Mammograms can be a key step in breast cancer prevention, but a recent study also suggests that this technology may be able to do double duty when it comes to your preventive health, by also detecting early signs of heart disease in women.
While the American Cancer Society has guidelines in place as to when women should consider getting regular screenings, talk with your healthcare provider about your risk factors and when the most beneficial time may be to begin getting an annual or biannual mammogram. Prevention and early detection are the best ways to maintain excellent overall health and reduce your risk for breast cancer and even heart disease.
Mammograms for Early Detection
Research published in the Journal of the American College of of Cardiology shows promising evidence that in addition to early breast cancer detection, mammograms could also detect breast arterial calcification (BAC), which is often one of the early signs of heart disease.
When the arteries in the breasts become hardened, a condition known as atherosclerosis, this can be a warning sign of heart disease that may be just as severe as blood clots or clogged arteries supplying blood to the heart and brain.
The study found that discovering high levels of BAC through a mammogram was just as effective as performing traditional tests that measure blood pressure and cholesterol levels (American Council on Science and Health).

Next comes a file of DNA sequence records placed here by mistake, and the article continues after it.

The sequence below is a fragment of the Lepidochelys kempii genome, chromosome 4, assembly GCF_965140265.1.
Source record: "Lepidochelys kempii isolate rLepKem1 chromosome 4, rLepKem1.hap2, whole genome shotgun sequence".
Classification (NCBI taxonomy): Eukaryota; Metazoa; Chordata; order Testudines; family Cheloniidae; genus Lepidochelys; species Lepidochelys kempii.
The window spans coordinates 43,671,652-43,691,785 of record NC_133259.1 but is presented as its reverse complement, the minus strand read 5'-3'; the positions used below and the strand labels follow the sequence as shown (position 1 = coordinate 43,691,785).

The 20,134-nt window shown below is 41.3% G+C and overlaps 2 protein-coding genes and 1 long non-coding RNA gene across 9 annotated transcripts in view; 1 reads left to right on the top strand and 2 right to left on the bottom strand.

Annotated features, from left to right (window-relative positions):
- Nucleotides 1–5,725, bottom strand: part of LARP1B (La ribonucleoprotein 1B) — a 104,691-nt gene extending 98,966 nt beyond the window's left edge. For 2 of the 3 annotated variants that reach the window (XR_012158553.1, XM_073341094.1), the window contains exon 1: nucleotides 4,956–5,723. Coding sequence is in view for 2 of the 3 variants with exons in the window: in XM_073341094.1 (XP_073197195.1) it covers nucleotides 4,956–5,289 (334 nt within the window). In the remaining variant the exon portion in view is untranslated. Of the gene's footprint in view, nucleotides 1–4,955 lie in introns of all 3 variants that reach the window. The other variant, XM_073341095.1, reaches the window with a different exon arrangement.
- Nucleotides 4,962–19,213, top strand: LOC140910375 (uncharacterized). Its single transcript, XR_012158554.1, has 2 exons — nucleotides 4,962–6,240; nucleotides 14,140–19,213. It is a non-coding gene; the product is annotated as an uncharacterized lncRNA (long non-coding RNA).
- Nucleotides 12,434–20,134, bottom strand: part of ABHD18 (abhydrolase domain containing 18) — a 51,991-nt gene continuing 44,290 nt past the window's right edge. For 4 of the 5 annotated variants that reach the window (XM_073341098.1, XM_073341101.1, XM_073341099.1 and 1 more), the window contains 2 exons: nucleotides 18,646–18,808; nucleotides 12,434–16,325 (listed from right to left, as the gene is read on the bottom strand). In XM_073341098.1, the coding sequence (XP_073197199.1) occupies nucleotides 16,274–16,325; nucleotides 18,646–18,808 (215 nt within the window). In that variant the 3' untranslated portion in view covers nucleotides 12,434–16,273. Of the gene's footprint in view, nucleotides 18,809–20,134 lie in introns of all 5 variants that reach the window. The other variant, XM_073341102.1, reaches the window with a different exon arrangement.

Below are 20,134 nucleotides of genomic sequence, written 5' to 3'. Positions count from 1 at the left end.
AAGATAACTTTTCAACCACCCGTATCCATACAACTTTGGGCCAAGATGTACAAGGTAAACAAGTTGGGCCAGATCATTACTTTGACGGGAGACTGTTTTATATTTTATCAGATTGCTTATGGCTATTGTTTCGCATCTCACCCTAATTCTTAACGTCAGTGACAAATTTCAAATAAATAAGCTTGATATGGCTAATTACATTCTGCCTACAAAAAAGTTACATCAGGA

The most beneficial implication of these new findings is that mammograms could offer a way to simultaneously detect breast and heart diseases without exposing women to twice the radiation (and twice the cost) of separate screenings.
Healthy Living Tips for Heart Disease Prevention
A surprisingly large number of women don’t realize that they may be at risk for developing heart disease. As a result, many women aren’t taking key steps towards its prevention, which, in itself, could be a risk factor for cardiovascular complications. Consider talking to your doctor about regular mammogram screenings for both breast cancer and heart disease, and stick to these three main tips for healthy living to reduce your risk.
- Stay active. Exercising for just 20 minutes a day can reduce your risk of heart disease, as well as help you maintain a healthy weight (Harvard School of Public Health).
- Eat a heart-healthy diet. Just as your mother probably told you while growing up, eating plenty of fruits, vegetables, and whole grains can go a long way when it comes to your health.
- Don’t smoke. This tip may go without saying, but smoking can significantly increase your risk of developing all sorts of serious conditions, including cancer and heart disease.
Take Control of Your Health
Who better to take control of your health and overall well-being than you? By staying up-to-date with recommended screenings and taking a preventive approach to your health, you can not only decrease your risk for diseases like breast cancer and heart attack, but you can also boost your mood and optimize your body.
Just one of the ways that you can play an active role in your health and women’s health in general is to join the Women’s Health Conversations 2016 Conference, held in Pittsburgh, PA. The goal of this conference is to educate, empower, and entertain women from all across the country about all things related to women’s health. Whether heart disease prevention, healthy eating habits, or pain management is your concern, Women’s Health Conversations has something to offer for everyone. Take a look at the registration page for more details about how to become a part of the conversation yourself.